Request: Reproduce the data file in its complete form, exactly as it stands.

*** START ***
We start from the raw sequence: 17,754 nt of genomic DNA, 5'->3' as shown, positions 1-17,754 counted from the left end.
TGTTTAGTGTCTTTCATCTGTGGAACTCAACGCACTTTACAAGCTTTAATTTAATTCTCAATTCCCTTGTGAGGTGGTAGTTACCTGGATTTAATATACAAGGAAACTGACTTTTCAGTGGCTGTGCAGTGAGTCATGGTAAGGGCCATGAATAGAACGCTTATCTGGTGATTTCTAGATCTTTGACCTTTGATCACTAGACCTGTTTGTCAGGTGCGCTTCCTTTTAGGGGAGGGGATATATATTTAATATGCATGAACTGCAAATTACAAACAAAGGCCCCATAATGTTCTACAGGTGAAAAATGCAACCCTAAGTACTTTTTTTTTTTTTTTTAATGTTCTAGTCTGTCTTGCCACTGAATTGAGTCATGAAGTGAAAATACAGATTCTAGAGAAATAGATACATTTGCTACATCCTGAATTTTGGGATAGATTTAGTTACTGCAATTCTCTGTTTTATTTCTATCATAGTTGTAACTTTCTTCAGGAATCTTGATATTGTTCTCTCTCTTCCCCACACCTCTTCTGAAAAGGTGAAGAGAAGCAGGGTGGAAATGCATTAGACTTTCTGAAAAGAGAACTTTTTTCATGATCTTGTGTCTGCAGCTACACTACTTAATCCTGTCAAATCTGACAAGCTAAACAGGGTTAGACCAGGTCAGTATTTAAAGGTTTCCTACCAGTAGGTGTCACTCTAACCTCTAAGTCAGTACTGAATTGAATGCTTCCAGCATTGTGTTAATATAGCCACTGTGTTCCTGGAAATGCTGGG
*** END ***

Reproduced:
We start from the raw sequence: 17,754 nt of genomic DNA, 5'->3' as shown, positions 1-17,754 counted from the left end.
TGTTTAGTGTCTTTCATCTGTGGAACTCAACGCACTTTACAAGCTTTAATTTAATTCTCAATTCCCTTGTGAGGTGGTAGTTACCTGGATTTAATATACAAGGAAACTGACTTTTCAGTGGCTGTGCAGTGAGTCATGGTAAGGGCCATGAATAGAACGCTTATCTGGTGATTTCTAGATCTTTGACCTTTGATCACTAGACCTGTTTGTCAGGTGCGCTTCCTTTTAGGGGAGGGGATATATATTTAATATGCATGAACTGCAAATTACAAACAAAGGCCCCATAATGTTCTACAGGTGAAAAATGCAACCCTAAGTACTTTTTTTTTTTTTTTTAATGTTCTAGTCTGTCTTGCCACTGAATTGAGTCATGAAGTGAAAATACAGATTCTAGAGAAATAGATACATTTGCTACATCCTGAATTTTGGGATAGATTTAGTTACTGCAATTCTCTGTTTTATTTCTATCATAGTTGTAACTTTCTTCAGGAATCTTGATATTGTTCTCTCTCTTCCCCACACCTCTTCTGAAAAGGTGAAGAGAAGCAGGGTGGAAATGCATTAGACTTTCTGAAAAGAGAACTTTTTTCATGATCTTGTGTCTGCAGCTACACTACTTAATCCTGTCAAATCTGACAAGCTAAACAGGGTTAGACCAGGTCAGTATTTAAAGGTTTCCTACCAGTAGGTGTCACTCTAACCTCTAAGTCAGTACTGAATTGAATGCTTCCAGCATTGTGTTAATATAGCCACTGTGTTCCTGGAAATGCTGGG